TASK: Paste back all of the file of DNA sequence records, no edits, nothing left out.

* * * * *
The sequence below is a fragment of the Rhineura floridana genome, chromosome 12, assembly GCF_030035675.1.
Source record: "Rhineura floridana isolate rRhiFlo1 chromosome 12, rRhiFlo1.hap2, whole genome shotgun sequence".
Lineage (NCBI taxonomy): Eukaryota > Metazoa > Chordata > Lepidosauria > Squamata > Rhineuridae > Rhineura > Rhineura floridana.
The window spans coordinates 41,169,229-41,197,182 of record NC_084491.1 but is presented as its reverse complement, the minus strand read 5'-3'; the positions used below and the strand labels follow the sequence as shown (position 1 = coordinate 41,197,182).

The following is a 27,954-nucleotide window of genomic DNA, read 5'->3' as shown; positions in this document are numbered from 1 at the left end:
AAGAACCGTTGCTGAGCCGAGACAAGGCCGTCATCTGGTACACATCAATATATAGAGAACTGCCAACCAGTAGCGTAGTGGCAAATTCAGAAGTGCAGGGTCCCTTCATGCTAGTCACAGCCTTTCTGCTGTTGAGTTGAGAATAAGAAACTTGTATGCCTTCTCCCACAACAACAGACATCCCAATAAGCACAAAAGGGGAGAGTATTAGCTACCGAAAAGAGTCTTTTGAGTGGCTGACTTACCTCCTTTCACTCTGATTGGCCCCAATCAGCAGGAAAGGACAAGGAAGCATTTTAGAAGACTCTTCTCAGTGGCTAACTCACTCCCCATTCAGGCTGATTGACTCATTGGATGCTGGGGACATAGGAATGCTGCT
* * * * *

The sequence below is a fragment of the Rhineura floridana genome, chromosome 12, assembly GCF_030035675.1.
Source record: "Rhineura floridana isolate rRhiFlo1 chromosome 12, rRhiFlo1.hap2, whole genome shotgun sequence".
Lineage (NCBI taxonomy): Eukaryota > Metazoa > Chordata > Lepidosauria > Squamata > Rhineuridae > Rhineura > Rhineura floridana.
The window spans coordinates 41,169,229-41,197,182 of record NC_084491.1 but is presented as its reverse complement, the minus strand read 5'-3'; the positions used below and the strand labels follow the sequence as shown (position 1 = coordinate 41,197,182).

The following is a 27,954-nucleotide window of genomic DNA, read 5'->3' as shown; positions in this document are numbered from 1 at the left end:
AAGAACCGTTGCTGAGCCGAGACAAGGCCGTCATCTGGTACACATCAATATATAGAGAACTGCCAACCAGTAGCGTAGTGGCAAATTCAGAAGTGCAGGGTCCCTTCATGCTAGTCACAGCCTTTCTGCTGTTGAGTTGAGAATAAGAAACTTGTATGCCTTCTCCCACAACAACAGACATCCCAATAAGCACAAAAGGGGAGAGTATTAGCTACCGAAAAGAGTCTTTTGAGTGGCTGACTTACCTCCTTTCACTCTGATTGGCCCCAATCAGCAGGAAAGGACAAGGAAGCATTTTAGAAGACTCTTCTCAGTGGCTAACTCACTCCCCATTCAGGCTGATTGACTCATTGGATGCTGGGGACATAGGAATGCTGCT